Gabrielle’s Angel Foundation funds cutting-edge research in the fields of leukemia, lymphoma, and related cancers of the blood.

We support research that focuses on cancer prevention, detection, and treatments that are most likely to be translated into clinical trials within a 3 – 5 year period. The Foundation not only funds mainstream scientific research but also projects that combine integrative (complementary) therapies or botanical agents. These annual Medical Research Awards total $225,000 and are given over a three-year period.

In recent years, the Foundation has expanded its reach to include the funding of select pediatric oncology initiatives, music therapy programs, as well as international projects.

Gabrielle’s Angel Foundation has awarded grants totaling nearly $33 million in global giving and maintains its status as one of the largest non-governmental sources of grant support for blood cancer research in the nation.

Annual Request for Proposals

Our invitation-only grant process is sent out annually each spring. Please consult your institution to see if you are eligible to apply. Submissions are due to the Foundation office in August after which they undergo rigorous peer review by the Foundation’s Medical Advisory Board.

This panel of experts, led by Stephen D. Nimer, MD, Director of the Sylvester Comprehensive Cancer Center, selects only the nation’s most promising projects for funding. More than 80% of our grantees go on to obtain further funding thanks to early career support from Gabrielle’s Angel Foundation.

Determinations are made and all applicants notified by the first quarter of the year following application submission, if not sooner.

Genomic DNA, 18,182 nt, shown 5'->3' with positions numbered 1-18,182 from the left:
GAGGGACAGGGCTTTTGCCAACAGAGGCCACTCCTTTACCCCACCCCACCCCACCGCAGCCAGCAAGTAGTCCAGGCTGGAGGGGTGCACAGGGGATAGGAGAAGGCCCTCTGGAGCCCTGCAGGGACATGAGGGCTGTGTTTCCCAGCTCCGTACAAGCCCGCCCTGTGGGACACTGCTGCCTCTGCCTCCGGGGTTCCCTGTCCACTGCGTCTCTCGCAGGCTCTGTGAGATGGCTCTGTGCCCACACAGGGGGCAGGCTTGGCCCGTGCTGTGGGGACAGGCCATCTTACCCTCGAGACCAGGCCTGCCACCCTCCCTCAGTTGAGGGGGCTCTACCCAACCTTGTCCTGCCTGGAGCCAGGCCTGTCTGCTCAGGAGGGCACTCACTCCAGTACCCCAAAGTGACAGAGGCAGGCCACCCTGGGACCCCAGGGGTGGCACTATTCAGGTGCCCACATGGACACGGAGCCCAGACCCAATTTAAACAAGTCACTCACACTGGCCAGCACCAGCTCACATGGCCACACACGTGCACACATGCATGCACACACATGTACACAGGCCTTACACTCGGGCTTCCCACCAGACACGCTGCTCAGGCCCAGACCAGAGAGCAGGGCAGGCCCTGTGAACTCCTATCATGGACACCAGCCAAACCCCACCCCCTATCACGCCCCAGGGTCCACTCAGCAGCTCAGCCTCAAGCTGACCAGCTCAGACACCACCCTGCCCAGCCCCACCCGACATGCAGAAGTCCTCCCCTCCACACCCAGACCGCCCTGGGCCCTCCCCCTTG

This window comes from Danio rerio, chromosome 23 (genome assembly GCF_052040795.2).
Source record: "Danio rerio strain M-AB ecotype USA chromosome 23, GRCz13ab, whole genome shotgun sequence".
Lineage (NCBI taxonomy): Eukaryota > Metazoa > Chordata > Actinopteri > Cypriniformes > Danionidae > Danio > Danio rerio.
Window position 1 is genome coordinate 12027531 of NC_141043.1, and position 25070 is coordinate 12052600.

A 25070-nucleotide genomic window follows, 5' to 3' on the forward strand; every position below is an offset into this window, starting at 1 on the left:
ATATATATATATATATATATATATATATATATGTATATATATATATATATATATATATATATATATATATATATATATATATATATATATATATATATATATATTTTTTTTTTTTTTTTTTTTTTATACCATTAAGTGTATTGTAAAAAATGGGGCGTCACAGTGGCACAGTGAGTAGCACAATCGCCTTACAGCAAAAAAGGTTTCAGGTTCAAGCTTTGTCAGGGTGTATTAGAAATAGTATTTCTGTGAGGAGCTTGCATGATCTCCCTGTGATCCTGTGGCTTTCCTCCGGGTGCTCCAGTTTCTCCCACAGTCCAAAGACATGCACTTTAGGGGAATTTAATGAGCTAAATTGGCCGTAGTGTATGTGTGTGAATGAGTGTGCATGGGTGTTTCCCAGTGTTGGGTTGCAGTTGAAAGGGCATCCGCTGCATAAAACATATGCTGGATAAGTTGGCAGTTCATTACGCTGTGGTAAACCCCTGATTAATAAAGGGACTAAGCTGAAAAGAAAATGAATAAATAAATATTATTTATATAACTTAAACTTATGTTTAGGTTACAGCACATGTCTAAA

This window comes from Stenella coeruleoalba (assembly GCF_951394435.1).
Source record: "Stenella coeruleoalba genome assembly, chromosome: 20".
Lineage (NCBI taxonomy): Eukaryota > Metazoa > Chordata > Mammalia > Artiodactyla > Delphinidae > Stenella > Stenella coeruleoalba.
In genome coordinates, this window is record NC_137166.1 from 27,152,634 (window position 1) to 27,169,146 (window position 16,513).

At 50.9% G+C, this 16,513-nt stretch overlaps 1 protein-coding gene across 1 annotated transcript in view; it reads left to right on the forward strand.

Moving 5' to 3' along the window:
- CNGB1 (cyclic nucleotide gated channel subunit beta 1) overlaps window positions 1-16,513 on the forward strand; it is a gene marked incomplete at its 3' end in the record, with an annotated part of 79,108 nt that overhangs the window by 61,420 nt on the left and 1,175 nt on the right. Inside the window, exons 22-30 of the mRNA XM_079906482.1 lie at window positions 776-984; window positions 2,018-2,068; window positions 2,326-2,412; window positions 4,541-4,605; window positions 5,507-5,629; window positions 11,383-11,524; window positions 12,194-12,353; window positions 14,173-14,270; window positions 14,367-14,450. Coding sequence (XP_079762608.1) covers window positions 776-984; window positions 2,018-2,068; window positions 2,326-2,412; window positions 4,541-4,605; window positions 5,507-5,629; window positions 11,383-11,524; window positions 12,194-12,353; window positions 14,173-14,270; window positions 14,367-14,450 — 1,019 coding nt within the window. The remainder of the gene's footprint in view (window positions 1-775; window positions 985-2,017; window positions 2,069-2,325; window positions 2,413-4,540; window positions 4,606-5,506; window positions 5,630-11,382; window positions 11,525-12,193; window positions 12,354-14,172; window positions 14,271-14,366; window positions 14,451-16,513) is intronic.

While working on submissions, qualified candidates may download and reference these Frequently Asked Questions. The guidelines are the same for both our Conventional and Integrative applicants, however, please reference this additional information for all Integrative Medicine proposals

International Proposals

While we have funded research in the UK in years past, the Foundation is not currently accepting applications for consideration.

Awards

New Grants Totaling $2.95 Million Announced

In 2018, the Foundation’s Medical Advisory Board selected ten of the nation’s top junior investigators to receive our three-year, $225,000 Medical Research Award. The Foundation also announced support for nine one-year grants; the Director’s Innovation Fund at the Sylvester Comprehensive Cancer Center in Miami, FL; one ASBMT New Investigator Award; two music therapy programs; and assorted symposia and medical conferences.

Learn more about our Medical Research Award recipients & their proposed projects here. 

Collaborative Awards

In 2012, two teams of former grantees received Collaborative Grant Awards totaling $800,000 made possible by a generous gift from the Marc Rich Foundation. Each team received $400,000 over two years. Medical Advisory Board chair Stephen D. Nimer, M.D. remarked, “What is particularly exciting about these new collaborative grants is that they not only prove the value of the initial investment, they bring scientists and institutions together to significantly accelerate and broaden the impact of their work.”

Grantee Breakthroughs

“We have fostered an entire generation of cancer researchers and fueled their scientific breakthroughs,” said Medical Advisory Board Chairman, Dr. Stephen Nimer. “The future of cancer research has never been brighter and we are helping lead the way.” 

Ari Melnick, M.D. of Weill Cornell Medical College, Ross Levine, M.D. of Memorial Sloan Kettering Cancer Center and Chuan He, Ph.D. from The University of Chicago were awarded a grant for their project entitled “Decoding the hydroxymethylome of IDH and TET mutant acute leukemias.” Anthony Letai, M.D. of Dana-Farber Cancer Institute worked with Memorial Sloan Kettering’s Scott Armstrong, M.D. on a project where they propose “a completely novel approach to identifying the chemotherapy resistant subsets in [acute myelogenous] leukemia patient samples, identifying the mechanisms making them resistant to chemotherapy, and targeting those mechanisms.”

The Foundation hopes to offer more collaborative grants in the future.